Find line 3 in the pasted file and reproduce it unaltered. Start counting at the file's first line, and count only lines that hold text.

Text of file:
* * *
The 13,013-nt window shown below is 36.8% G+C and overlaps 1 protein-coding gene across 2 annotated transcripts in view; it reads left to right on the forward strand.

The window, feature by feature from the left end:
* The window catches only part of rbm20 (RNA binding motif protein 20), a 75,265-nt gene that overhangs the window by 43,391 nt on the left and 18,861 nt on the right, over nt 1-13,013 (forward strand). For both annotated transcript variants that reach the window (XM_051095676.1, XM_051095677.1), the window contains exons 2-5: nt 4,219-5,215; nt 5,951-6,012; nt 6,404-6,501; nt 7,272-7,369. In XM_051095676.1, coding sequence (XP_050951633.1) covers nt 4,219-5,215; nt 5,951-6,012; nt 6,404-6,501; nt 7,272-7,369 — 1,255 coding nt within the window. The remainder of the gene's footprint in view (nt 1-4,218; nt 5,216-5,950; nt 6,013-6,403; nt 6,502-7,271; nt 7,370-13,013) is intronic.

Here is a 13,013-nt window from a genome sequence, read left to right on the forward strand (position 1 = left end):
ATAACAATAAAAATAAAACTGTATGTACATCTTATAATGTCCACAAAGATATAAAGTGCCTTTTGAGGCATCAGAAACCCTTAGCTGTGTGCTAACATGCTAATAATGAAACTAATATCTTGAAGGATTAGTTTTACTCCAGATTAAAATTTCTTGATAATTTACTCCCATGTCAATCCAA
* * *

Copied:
* The window catches only part of rbm20 (RNA binding motif protein 20), a 75,265-nt gene that overhangs the window by 43,391 nt on the left and 18,861 nt on the right, over nt 1-13,013 (forward strand). For both annotated transcript variants that reach the window (XM_051095676.1, XM_051095677.1), the window contains exons 2-5: nt 4,219-5,215; nt 5,951-6,012; nt 6,404-6,501; nt 7,272-7,369. In XM_051095676.1, coding sequence (XP_050951633.1) covers nt 4,219-5,215; nt 5,951-6,012; nt 6,404-6,501; nt 7,272-7,369 — 1,255 coding nt within the window. The remainder of the gene's footprint in view (nt 1-4,218; nt 5,216-5,950; nt 6,013-6,403; nt 6,502-7,271; nt 7,370-13,013) is intronic.